Rockets in space, like all other objects, have to accelerate to change velocity. But space is a vacuum, so there is nothing to push against to create force. Instead, rockets accelerate by using the *conservation of momentum*. The momentum of an object is equal to the object’s mass multiplied by the object’s velocity: \vec{p} = m \vec{v}. In a closed system, the total momentum remains constant: \vec{p}_{0} = \vec{p}_{t}.

A rocket carries propellant that it expels at high velocities to accelerate. Imagine a rocket moving in space; at first the rocket is not expelling propellant and so its momentum does not change. Then it expels a part of its propellant. That propellant’s momentum is equal to its mass multiplied by its velocity. The rocket and propellant are part of a closed system, so the momentum of the rocket has to change such that the total momentum (that of the rocket plus that of the propellant) is equal to the momentum of the rocket before it expelled the propellant. As a result, the rocket gains velocity in direction opposite to that of the propellant.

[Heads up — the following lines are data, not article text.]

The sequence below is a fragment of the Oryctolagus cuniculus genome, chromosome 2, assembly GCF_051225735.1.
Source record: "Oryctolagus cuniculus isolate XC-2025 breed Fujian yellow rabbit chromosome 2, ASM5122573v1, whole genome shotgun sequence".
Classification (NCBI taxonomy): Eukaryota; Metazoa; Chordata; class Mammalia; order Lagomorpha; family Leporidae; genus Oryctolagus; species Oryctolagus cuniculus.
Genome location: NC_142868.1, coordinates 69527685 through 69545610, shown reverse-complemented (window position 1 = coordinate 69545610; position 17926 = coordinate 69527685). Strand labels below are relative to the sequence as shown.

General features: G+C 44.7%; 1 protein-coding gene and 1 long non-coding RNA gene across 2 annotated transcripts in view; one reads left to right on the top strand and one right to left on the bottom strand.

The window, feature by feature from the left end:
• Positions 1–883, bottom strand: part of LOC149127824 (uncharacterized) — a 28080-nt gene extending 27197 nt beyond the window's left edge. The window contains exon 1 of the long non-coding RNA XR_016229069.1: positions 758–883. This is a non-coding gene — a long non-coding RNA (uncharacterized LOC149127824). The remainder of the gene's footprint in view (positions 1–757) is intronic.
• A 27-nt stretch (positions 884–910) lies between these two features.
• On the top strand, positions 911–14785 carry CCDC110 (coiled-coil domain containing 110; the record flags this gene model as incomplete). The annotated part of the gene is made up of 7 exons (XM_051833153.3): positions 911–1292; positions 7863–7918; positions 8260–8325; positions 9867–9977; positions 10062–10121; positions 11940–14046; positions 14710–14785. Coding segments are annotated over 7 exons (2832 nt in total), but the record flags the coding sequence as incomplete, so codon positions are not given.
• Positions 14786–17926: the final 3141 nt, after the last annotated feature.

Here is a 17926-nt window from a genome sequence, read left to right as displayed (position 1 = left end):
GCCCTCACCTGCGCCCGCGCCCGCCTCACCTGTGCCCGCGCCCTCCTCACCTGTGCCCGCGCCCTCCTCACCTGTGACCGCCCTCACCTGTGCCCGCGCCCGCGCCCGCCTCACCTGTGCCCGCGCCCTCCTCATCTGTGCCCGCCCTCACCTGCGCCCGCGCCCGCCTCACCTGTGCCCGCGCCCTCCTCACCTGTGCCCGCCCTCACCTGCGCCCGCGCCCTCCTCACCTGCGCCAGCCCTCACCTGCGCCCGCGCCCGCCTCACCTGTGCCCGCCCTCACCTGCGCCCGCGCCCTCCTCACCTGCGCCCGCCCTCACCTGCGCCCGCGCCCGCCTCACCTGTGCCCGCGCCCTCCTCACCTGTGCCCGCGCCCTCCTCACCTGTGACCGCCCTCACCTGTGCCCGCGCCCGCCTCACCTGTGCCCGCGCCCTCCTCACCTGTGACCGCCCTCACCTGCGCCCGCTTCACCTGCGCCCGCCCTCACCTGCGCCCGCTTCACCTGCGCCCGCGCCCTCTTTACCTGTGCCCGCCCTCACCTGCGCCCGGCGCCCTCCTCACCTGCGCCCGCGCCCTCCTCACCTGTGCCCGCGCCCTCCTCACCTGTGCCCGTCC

Let’s find out how much velocity the rocket gains!